There is a phenomenon which is not new and that is some people are on political or spiritual or other types of missions which they think are from God Himself or other types of missions and they are so blind to people telling them otherwise that they go ahead with their call. They are like modern day Don Quixotes.
It is the vulnerable and those who are abused by these people who make a difference in Topeka. They go on despite being hurt and they don't curse anyone for their afflictions. They take the wounds and they go on. There are groups of people which some call, "victim groups," which I think is a terrible term because they truly are victims. However, they rise above.
Those with diseases like mental illness rise above every day. Faced with stigma and discrimination they fight to have dignity, respect, and compassion. Abused children are another group that rises above. African-Americans are another group. The disabled are another group. Women are another group. All of these groups are hurt in some way by people who think they are doing a good thing by telling them how to behave or by controlling their lives. And yet these groups rise above. They triumph in the face of hate.
Everyone has something they have to rise above. So this blog entry is dedicated to those who rise above every day which may mean hate or discrimination or stigma or control and hurt. Those who rise above the Don Quixotes are those who make a huge difference in Topeka. And yes, they are people who care.
"Don Quixote, the hero of this novel...dreams up a romantic ideal world which he believes to be real, and acts on this idealism, which most famously leads him into imaginary fights with windmills that he regards as giants..."
For instance: Kris Kobach's crusade against voting rights in the guise of protecting the American people from voter "fraud" (a knight in shining armor) is a glaring example of "tilting at windmills" (aiming the lance at imaginary enemies).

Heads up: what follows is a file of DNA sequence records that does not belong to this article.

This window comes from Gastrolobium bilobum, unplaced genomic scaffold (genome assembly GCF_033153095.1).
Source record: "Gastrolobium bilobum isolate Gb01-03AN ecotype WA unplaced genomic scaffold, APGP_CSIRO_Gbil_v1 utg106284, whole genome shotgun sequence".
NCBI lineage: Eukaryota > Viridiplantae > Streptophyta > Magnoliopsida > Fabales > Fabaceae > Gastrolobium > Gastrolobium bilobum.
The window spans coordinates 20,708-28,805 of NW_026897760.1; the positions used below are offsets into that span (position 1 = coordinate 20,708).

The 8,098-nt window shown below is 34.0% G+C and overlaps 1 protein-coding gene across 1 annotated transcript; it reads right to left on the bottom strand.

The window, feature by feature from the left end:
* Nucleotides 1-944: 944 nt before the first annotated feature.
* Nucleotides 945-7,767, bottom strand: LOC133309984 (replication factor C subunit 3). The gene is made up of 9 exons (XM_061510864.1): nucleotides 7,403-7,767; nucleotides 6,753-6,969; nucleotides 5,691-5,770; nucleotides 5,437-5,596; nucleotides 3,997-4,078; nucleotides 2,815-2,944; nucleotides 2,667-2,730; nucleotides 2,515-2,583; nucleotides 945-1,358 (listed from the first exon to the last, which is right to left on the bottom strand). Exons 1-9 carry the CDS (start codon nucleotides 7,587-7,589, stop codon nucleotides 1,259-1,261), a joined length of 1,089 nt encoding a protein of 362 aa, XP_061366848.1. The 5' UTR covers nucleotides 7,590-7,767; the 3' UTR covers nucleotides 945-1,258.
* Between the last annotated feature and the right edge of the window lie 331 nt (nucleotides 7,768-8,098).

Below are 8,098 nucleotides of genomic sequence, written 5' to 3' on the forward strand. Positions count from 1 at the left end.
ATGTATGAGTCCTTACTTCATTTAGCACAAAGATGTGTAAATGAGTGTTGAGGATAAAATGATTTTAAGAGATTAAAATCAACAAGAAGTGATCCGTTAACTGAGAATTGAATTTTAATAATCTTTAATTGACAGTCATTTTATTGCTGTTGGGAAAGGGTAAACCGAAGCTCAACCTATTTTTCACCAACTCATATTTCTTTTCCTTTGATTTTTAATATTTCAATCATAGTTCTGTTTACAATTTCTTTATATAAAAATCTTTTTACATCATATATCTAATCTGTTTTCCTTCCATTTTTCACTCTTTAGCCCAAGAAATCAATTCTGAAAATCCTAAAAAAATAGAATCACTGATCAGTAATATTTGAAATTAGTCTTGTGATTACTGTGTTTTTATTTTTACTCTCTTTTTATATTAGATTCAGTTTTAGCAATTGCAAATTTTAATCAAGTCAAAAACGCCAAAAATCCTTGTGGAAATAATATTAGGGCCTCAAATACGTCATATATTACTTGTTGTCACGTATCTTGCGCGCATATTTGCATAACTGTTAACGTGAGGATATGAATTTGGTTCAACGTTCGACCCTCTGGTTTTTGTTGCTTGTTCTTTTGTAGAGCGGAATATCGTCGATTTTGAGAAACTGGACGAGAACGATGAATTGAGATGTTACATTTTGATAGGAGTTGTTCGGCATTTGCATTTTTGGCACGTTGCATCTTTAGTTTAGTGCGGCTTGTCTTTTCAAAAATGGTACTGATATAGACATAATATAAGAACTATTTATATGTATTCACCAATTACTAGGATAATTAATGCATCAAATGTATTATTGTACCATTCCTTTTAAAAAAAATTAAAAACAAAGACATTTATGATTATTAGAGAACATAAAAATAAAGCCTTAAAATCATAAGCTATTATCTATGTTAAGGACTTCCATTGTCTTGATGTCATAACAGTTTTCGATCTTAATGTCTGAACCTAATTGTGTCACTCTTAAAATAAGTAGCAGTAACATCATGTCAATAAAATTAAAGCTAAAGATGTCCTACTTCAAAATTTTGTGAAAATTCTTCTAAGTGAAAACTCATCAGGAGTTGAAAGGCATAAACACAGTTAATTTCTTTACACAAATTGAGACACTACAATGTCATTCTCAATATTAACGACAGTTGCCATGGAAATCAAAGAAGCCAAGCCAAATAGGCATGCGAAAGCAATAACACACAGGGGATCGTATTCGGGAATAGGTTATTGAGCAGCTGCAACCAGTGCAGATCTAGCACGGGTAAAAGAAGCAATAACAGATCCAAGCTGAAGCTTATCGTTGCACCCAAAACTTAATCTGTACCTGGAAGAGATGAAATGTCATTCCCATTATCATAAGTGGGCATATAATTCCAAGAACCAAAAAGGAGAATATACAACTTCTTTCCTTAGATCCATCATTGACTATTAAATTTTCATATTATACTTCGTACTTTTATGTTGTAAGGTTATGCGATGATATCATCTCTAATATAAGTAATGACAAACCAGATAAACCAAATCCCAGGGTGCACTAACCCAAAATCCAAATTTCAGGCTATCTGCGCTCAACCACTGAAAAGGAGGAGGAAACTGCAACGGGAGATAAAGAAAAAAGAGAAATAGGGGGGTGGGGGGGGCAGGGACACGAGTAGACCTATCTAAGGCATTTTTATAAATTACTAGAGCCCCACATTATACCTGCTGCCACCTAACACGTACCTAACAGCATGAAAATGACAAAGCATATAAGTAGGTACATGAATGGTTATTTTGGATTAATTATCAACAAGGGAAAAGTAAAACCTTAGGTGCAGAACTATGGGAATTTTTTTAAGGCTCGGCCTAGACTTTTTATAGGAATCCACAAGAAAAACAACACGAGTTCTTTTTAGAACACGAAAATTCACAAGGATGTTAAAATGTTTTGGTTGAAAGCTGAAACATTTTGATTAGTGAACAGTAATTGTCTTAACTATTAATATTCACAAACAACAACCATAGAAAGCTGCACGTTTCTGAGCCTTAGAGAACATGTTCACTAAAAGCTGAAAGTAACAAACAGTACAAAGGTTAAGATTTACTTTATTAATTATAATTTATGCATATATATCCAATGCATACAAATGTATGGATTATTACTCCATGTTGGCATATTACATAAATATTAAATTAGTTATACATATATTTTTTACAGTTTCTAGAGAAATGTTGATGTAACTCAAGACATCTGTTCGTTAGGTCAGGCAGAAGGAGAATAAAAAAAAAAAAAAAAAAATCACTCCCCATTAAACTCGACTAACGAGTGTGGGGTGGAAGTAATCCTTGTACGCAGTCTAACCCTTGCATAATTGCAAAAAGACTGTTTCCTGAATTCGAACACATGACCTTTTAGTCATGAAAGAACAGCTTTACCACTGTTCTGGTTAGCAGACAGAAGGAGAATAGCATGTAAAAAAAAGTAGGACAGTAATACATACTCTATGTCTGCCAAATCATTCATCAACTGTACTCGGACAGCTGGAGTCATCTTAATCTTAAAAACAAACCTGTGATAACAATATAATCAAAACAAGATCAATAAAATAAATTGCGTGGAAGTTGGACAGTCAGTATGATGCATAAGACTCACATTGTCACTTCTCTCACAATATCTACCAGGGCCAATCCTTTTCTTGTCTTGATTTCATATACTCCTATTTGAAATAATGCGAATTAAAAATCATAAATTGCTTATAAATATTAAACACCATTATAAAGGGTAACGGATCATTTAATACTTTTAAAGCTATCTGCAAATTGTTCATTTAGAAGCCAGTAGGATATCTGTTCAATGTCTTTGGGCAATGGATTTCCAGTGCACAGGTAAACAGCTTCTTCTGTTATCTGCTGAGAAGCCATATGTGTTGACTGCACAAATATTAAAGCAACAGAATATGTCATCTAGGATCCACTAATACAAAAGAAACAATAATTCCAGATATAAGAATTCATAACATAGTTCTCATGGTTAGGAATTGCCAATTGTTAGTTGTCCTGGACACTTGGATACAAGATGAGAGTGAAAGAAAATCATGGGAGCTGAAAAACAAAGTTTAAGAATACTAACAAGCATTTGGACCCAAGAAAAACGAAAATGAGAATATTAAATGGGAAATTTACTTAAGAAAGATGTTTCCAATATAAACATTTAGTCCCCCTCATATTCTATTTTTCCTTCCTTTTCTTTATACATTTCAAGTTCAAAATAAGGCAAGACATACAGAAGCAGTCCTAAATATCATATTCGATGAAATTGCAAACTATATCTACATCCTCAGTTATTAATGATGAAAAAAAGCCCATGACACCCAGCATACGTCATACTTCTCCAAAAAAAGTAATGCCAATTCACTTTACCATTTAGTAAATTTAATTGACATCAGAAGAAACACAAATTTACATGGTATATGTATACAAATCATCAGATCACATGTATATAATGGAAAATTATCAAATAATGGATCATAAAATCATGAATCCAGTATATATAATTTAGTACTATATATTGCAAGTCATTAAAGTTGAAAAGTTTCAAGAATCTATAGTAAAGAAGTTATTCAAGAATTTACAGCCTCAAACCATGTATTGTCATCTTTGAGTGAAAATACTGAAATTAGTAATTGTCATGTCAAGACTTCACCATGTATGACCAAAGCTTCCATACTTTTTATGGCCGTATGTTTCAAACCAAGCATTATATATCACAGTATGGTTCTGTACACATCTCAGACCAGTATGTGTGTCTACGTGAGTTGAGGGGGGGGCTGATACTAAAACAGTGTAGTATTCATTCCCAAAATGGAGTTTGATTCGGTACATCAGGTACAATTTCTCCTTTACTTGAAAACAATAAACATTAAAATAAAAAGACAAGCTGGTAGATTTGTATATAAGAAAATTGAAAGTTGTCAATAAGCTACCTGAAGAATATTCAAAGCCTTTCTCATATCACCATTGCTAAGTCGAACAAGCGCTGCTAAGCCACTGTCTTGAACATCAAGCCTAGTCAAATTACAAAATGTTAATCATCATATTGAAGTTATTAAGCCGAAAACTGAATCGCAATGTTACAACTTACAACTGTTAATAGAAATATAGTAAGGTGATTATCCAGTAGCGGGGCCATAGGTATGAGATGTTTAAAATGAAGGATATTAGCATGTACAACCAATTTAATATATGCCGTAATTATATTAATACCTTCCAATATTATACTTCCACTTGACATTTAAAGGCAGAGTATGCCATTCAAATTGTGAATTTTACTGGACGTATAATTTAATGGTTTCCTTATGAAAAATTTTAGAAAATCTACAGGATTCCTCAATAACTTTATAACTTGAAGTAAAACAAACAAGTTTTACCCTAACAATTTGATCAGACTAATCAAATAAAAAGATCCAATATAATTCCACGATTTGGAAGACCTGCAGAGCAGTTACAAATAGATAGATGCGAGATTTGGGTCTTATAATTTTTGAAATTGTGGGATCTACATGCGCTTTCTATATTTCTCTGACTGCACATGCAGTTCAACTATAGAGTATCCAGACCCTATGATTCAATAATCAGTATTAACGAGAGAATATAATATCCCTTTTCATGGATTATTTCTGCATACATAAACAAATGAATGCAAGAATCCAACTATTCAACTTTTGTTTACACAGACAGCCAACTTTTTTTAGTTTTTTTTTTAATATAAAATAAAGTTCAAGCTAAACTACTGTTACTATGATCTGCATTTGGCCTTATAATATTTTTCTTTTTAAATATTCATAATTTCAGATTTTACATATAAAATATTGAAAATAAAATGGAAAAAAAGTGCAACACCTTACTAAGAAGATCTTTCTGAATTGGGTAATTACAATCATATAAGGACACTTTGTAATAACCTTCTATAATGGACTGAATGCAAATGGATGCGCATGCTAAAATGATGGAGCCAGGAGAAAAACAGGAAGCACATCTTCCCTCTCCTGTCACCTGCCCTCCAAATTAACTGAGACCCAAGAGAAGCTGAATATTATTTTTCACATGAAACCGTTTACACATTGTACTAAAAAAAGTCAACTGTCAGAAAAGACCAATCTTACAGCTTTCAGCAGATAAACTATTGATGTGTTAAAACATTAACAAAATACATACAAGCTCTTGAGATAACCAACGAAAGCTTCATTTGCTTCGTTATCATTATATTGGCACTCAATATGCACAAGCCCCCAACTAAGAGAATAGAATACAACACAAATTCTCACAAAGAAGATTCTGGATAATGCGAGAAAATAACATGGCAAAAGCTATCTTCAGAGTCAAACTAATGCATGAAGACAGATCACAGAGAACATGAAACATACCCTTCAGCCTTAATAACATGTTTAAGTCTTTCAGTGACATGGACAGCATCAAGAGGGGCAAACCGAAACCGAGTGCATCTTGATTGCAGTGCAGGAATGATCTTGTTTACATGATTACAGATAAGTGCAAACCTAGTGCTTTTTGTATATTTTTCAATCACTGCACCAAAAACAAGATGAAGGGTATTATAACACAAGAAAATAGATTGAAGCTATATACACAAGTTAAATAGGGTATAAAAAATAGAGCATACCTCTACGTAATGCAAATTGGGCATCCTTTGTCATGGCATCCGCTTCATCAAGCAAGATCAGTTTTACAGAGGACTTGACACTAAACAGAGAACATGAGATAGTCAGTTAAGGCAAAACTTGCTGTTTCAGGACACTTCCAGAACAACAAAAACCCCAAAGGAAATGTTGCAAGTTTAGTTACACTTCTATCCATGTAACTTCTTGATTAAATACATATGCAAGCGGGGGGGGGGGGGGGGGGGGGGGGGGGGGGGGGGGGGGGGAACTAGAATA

It is the policies that arise from this alternate view of the world which causes its champions to make the fatal mistake of trampling over the marginalized and the disenfranchised. It should in no way be confused with Christianity; yet it is. Unfortunately, it is now in full power of our three branches of government in Washington, and how to effectively resist it is not abundantly clear as yet. Power has been taken from the people.
Maybe many Americans who voted for Trump are a bit like Don Quixote's sidekick Sancho, who, during the course of the adventures, becomes more like Don. That is, he goes from a practical realism to the alternate reality of his knight leader. He begins to prefer the fiction.
Trump followers now overlook Trump's constant gaffes and distortions -- and even his cluelessness -- as he sees himself as a kind of savior who, using fantasies to guide him, aims the lance of power at imagined enemies.
I belong to just one...human beings.
Separating people out and labeling them "marginalized" or "victimized" does nothing but play on their vulnerabilities (we all have them) does nothing but perpetuate more of the same. Since humans have been on this planet, there have been those who, for whatever reason, have sought to condemn and belittle others. That mindset will continue as long as we are...human and all the social justice programs in existence will not shield one from the other.
That is realville. The most I as the human being that I am can do is to confront it and call it out when I see it and I refuse to be lumped into some group by social justice warriors and sent to some safe space for protection from the world's meanies.